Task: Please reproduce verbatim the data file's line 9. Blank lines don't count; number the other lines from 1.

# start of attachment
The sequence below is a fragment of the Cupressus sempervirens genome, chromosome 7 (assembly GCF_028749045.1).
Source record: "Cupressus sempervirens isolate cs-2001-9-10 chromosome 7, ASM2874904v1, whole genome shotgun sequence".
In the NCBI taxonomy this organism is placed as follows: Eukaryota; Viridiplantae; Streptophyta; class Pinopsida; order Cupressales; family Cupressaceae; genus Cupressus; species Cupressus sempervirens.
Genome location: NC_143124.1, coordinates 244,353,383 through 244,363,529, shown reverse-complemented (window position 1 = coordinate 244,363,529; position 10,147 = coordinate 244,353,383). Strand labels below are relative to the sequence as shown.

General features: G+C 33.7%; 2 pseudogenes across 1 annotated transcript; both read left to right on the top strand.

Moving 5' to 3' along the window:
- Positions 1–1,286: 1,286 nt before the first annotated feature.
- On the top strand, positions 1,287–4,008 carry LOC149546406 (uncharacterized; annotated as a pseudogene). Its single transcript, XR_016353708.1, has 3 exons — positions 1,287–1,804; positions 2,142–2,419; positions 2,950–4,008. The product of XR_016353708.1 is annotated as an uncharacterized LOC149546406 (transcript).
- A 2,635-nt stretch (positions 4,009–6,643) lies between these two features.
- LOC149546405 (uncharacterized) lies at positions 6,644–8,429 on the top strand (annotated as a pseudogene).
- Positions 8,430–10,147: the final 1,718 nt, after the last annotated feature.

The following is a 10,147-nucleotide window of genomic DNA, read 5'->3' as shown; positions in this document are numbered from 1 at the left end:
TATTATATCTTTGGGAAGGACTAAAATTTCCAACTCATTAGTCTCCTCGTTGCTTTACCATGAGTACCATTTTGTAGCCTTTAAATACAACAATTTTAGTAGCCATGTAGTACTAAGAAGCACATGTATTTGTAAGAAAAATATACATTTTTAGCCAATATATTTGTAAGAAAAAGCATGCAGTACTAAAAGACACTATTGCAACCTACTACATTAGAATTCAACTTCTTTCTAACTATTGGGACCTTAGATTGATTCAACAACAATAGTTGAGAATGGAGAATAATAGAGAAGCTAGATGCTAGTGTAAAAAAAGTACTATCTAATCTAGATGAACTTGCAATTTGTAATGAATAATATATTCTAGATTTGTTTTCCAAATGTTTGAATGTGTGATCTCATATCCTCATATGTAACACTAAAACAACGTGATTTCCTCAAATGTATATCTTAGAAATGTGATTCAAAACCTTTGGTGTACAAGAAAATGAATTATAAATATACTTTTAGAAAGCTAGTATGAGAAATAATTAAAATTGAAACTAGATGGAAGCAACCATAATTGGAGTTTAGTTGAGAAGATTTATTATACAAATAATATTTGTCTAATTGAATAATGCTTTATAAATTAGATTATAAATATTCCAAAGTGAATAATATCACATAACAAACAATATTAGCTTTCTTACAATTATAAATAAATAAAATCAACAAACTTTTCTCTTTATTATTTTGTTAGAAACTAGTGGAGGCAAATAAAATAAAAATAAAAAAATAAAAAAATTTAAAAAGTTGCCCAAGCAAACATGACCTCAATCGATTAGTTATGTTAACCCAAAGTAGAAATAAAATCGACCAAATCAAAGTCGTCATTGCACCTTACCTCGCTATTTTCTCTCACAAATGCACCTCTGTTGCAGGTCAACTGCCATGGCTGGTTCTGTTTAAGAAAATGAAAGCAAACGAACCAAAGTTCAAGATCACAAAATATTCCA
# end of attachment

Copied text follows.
- A 2,635-nt stretch (positions 4,009–6,643) lies between these two features.